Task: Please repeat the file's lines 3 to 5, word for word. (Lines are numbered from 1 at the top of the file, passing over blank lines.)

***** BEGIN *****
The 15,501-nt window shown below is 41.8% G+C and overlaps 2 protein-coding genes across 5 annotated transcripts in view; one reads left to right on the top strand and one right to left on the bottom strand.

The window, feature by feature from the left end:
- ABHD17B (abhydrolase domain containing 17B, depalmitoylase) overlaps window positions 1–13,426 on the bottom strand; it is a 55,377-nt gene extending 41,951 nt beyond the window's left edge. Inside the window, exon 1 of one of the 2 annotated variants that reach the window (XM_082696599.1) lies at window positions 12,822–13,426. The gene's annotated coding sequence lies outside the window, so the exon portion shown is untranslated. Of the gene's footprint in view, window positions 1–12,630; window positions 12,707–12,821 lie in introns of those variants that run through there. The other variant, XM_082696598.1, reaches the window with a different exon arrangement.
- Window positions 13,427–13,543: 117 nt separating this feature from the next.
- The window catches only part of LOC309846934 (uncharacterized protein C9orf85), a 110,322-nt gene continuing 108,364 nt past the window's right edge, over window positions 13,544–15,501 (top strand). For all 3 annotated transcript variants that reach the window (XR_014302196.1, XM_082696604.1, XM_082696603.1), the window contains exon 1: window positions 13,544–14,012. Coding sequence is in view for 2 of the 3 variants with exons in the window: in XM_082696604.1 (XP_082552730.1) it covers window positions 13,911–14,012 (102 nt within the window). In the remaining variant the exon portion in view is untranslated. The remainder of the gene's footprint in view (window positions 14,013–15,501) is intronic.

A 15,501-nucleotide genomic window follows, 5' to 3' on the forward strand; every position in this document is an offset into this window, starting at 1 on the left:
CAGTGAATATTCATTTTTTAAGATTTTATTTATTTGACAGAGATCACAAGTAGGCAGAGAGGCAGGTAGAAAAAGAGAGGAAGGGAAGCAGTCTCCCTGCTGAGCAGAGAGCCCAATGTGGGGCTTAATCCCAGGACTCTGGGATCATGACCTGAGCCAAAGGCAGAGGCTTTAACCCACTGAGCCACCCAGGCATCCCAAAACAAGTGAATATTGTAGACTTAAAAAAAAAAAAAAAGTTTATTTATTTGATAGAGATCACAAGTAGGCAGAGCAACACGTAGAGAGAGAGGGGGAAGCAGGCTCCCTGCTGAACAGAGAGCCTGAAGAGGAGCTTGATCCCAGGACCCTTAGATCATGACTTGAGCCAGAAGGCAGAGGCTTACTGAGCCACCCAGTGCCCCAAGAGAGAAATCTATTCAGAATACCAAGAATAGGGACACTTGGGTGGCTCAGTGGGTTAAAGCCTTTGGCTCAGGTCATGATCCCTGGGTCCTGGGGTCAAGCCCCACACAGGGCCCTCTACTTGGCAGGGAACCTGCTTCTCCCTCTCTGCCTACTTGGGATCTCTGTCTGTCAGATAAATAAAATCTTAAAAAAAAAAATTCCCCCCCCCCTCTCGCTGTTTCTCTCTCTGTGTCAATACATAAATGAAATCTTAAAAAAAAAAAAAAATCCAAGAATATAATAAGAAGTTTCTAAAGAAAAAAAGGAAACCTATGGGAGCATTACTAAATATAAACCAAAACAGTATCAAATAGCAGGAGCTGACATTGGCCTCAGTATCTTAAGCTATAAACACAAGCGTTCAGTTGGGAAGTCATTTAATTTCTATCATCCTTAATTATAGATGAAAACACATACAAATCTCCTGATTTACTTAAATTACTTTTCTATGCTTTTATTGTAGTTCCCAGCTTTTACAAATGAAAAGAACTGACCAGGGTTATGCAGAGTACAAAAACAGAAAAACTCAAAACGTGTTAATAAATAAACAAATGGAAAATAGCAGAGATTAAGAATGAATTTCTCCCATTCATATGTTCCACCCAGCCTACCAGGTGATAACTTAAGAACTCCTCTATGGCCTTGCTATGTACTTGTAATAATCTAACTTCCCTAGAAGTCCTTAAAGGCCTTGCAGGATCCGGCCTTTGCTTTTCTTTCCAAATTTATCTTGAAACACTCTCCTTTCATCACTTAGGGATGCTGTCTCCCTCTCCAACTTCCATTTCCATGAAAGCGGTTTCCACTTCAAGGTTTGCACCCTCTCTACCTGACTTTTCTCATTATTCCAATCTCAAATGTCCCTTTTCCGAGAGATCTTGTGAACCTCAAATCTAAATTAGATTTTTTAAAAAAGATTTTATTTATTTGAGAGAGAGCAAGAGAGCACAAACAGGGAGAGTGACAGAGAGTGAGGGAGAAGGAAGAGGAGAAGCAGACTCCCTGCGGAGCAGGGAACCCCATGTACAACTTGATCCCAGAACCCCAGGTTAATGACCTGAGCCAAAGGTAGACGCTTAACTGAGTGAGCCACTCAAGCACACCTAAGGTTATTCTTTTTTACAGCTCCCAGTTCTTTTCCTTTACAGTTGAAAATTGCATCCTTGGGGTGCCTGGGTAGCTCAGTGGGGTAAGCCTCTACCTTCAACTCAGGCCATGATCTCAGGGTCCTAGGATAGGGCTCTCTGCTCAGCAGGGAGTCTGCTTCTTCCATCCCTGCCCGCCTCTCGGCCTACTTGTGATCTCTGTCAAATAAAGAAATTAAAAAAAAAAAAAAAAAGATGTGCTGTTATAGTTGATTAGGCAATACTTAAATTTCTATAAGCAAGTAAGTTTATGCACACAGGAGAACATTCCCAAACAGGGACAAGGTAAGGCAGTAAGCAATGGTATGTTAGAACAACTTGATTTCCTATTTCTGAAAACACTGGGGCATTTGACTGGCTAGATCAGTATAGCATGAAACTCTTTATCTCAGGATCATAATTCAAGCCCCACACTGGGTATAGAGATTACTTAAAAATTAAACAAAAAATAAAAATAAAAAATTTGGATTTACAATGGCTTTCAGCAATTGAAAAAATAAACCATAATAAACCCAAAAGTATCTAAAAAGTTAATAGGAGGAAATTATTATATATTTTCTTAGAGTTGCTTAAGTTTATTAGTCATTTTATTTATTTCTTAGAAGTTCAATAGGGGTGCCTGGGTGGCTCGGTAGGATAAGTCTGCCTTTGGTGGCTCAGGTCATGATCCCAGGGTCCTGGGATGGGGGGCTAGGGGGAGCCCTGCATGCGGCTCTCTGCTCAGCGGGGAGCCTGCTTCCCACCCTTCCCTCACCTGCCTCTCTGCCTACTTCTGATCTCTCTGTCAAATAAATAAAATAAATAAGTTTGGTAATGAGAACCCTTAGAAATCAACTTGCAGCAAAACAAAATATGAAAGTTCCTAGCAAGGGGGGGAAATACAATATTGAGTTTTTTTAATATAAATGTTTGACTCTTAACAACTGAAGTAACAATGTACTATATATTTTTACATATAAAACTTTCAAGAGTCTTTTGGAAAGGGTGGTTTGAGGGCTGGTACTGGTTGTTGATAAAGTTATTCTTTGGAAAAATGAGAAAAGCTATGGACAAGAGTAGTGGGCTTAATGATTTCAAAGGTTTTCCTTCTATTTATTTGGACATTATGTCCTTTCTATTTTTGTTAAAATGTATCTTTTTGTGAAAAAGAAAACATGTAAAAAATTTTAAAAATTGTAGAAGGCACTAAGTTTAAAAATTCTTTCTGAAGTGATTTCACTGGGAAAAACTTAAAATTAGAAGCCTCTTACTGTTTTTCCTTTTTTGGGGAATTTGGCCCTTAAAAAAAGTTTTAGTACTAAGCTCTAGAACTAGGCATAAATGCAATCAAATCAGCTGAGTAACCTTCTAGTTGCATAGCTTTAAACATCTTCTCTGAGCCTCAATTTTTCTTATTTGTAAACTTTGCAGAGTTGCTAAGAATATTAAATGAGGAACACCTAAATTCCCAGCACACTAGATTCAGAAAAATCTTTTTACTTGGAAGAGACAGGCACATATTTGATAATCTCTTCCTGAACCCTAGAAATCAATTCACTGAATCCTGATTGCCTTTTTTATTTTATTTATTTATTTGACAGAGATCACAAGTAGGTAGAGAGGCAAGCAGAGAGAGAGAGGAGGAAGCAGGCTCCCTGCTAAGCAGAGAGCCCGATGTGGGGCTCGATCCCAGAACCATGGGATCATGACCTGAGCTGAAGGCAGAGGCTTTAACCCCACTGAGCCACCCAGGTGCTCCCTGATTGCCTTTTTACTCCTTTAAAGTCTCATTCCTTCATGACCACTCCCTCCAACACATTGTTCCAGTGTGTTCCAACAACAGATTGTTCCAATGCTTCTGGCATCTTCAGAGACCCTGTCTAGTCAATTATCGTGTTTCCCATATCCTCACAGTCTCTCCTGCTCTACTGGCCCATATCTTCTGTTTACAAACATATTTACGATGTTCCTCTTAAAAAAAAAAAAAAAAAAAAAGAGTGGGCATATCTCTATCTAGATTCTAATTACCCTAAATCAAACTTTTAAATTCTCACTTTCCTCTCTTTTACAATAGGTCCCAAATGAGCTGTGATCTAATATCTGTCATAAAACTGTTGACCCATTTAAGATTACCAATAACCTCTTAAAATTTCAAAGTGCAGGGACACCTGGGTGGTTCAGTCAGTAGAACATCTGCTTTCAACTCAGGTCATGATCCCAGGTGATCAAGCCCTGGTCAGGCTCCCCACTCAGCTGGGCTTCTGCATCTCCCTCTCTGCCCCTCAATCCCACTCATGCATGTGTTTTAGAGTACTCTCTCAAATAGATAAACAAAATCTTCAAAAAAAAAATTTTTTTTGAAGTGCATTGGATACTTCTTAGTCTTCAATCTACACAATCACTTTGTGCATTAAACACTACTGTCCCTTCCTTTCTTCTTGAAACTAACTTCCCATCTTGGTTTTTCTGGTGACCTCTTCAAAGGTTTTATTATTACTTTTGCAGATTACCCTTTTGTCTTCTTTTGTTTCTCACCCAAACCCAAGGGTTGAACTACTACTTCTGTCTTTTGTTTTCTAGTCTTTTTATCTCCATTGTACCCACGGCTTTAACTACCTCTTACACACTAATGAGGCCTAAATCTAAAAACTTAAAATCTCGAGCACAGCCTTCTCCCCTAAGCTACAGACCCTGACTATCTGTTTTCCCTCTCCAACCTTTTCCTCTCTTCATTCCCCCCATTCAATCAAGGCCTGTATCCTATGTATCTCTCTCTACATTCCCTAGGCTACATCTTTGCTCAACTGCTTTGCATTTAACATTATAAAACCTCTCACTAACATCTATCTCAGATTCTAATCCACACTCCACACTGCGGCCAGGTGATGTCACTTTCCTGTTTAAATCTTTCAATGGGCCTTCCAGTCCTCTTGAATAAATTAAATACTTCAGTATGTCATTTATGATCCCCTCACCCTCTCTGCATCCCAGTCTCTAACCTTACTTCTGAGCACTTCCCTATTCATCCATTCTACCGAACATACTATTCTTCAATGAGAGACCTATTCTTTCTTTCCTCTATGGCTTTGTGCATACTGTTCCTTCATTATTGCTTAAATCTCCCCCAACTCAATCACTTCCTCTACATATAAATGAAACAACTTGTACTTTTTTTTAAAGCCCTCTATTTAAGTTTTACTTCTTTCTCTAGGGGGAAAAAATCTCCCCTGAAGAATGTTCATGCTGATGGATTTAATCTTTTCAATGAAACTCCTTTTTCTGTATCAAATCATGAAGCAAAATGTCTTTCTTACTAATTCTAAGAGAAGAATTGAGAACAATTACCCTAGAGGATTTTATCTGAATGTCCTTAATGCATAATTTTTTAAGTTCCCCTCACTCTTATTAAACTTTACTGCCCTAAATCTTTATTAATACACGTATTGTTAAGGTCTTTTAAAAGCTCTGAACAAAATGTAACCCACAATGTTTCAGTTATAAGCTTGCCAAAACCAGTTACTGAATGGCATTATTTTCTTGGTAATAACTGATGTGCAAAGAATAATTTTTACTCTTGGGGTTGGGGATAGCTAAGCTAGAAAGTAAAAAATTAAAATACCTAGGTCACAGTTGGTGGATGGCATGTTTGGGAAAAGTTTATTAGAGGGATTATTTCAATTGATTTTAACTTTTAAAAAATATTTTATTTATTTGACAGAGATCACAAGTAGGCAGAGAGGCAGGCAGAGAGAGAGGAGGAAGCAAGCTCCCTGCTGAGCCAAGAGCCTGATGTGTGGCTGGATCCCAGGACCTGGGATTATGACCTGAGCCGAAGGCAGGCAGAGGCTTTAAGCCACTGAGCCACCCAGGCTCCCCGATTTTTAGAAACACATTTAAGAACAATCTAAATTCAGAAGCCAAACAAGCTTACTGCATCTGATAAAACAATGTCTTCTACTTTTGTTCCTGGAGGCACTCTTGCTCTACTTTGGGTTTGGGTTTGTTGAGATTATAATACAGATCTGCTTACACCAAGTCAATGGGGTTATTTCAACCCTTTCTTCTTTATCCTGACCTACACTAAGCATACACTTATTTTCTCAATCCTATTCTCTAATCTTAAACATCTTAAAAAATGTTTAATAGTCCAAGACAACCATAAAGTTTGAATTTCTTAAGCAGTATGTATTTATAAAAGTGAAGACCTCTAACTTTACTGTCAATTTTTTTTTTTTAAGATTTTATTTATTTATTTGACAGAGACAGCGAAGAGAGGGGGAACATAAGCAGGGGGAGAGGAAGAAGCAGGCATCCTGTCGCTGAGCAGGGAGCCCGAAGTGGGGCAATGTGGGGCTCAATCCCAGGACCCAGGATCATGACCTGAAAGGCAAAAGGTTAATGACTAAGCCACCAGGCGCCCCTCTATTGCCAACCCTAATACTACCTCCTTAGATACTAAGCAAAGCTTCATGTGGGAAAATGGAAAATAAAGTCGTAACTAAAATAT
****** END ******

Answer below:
- ABHD17B (abhydrolase domain containing 17B, depalmitoylase) overlaps window positions 1–13,426 on the bottom strand; it is a 55,377-nt gene extending 41,951 nt beyond the window's left edge. Inside the window, exon 1 of one of the 2 annotated variants that reach the window (XM_082696599.1) lies at window positions 12,822–13,426. The gene's annotated coding sequence lies outside the window, so the exon portion shown is untranslated. Of the gene's footprint in view, window positions 1–12,630; window positions 12,707–12,821 lie in introns of those variants that run through there. The other variant, XM_082696598.1, reaches the window with a different exon arrangement.
- Window positions 13,427–13,543: 117 nt separating this feature from the next.
- The window catches only part of LOC309846934 (uncharacterized protein C9orf85), a 110,322-nt gene continuing 108,364 nt past the window's right edge, over window positions 13,544–15,501 (top strand). For all 3 annotated transcript variants that reach the window (XR_014302196.1, XM_082696604.1, XM_082696603.1), the window contains exon 1: window positions 13,544–14,012. Coding sequence is in view for 2 of the 3 variants with exons in the window: in XM_082696604.1 (XP_082552730.1) it covers window positions 13,911–14,012 (102 nt within the window). In the remaining variant the exon portion in view is untranslated. The remainder of the gene's footprint in view (window positions 14,013–15,501) is intronic.